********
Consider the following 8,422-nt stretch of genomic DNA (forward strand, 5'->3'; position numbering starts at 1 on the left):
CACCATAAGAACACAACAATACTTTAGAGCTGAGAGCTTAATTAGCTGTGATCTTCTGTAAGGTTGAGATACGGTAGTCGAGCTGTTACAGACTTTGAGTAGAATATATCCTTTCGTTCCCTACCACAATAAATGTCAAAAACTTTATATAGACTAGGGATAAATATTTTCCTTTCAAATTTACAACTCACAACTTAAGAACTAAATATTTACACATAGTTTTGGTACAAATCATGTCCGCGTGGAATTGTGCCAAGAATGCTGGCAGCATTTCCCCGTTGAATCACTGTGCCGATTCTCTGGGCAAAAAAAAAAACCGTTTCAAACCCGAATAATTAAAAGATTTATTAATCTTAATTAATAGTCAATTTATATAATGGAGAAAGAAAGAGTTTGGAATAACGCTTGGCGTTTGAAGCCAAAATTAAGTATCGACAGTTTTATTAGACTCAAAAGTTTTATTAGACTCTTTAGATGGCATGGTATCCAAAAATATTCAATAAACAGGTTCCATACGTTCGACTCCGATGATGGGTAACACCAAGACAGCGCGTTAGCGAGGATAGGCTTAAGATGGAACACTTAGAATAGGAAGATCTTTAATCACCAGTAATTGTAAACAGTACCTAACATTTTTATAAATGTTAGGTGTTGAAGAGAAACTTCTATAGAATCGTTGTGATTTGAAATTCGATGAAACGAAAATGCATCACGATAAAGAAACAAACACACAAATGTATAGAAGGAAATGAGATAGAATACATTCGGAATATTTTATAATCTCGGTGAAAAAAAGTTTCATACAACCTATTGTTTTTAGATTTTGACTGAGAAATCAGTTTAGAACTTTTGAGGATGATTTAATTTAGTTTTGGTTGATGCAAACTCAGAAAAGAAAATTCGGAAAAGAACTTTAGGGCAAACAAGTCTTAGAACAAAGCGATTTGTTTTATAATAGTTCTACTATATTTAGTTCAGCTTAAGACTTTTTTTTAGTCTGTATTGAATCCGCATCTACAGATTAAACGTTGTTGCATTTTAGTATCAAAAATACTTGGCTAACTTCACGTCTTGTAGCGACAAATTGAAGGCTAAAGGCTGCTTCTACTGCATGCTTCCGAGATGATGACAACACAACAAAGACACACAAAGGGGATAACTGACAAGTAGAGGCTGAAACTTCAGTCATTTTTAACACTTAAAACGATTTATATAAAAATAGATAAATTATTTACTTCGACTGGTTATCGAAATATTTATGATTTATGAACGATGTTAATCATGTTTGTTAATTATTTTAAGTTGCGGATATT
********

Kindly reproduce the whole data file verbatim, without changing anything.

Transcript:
Consider the following 8,422-nt stretch of genomic DNA (forward strand, 5'->3'; position numbering starts at 1 on the left):
CACCATAAGAACACAACAATACTTTAGAGCTGAGAGCTTAATTAGCTGTGATCTTCTGTAAGGTTGAGATACGGTAGTCGAGCTGTTACAGACTTTGAGTAGAATATATCCTTTCGTTCCCTACCACAATAAATGTCAAAAACTTTATATAGACTAGGGATAAATATTTTCCTTTCAAATTTACAACTCACAACTTAAGAACTAAATATTTACACATAGTTTTGGTACAAATCATGTCCGCGTGGAATTGTGCCAAGAATGCTGGCAGCATTTCCCCGTTGAATCACTGTGCCGATTCTCTGGGCAAAAAAAAAAACCGTTTCAAACCCGAATAATTAAAAGATTTATTAATCTTAATTAATAGTCAATTTATATAATGGAGAAAGAAAGAGTTTGGAATAACGCTTGGCGTTTGAAGCCAAAATTAAGTATCGACAGTTTTATTAGACTCAAAAGTTTTATTAGACTCTTTAGATGGCATGGTATCCAAAAATATTCAATAAACAGGTTCCATACGTTCGACTCCGATGATGGGTAACACCAAGACAGCGCGTTAGCGAGGATAGGCTTAAGATGGAACACTTAGAATAGGAAGATCTTTAATCACCAGTAATTGTAAACAGTACCTAACATTTTTATAAATGTTAGGTGTTGAAGAGAAACTTCTATAGAATCGTTGTGATTTGAAATTCGATGAAACGAAAATGCATCACGATAAAGAAACAAACACACAAATGTATAGAAGGAAATGAGATAGAATACATTCGGAATATTTTATAATCTCGGTGAAAAAAAGTTTCATACAACCTATTGTTTTTAGATTTTGACTGAGAAATCAGTTTAGAACTTTTGAGGATGATTTAATTTAGTTTTGGTTGATGCAAACTCAGAAAAGAAAATTCGGAAAAGAACTTTAGGGCAAACAAGTCTTAGAACAAAGCGATTTGTTTTATAATAGTTCTACTATATTTAGTTCAGCTTAAGACTTTTTTTTAGTCTGTATTGAATCCGCATCTACAGATTAAACGTTGTTGCATTTTAGTATCAAAAATACTTGGCTAACTTCACGTCTTGTAGCGACAAATTGAAGGCTAAAGGCTGCTTCTACTGCATGCTTCCGAGATGATGACAACACAACAAAGACACACAAAGGGGATAACTGACAAGTAGAGGCTGAAACTTCAGTCATTTTTAACACTTAAAACGATTTATATAAAAATAGATAAATTATTTACTTCGACTGGTTATCGAAATATTTATGATTTATGAACGATGTTAATCATGTTTGTTAATTATTTTAAGTTGCGGATATT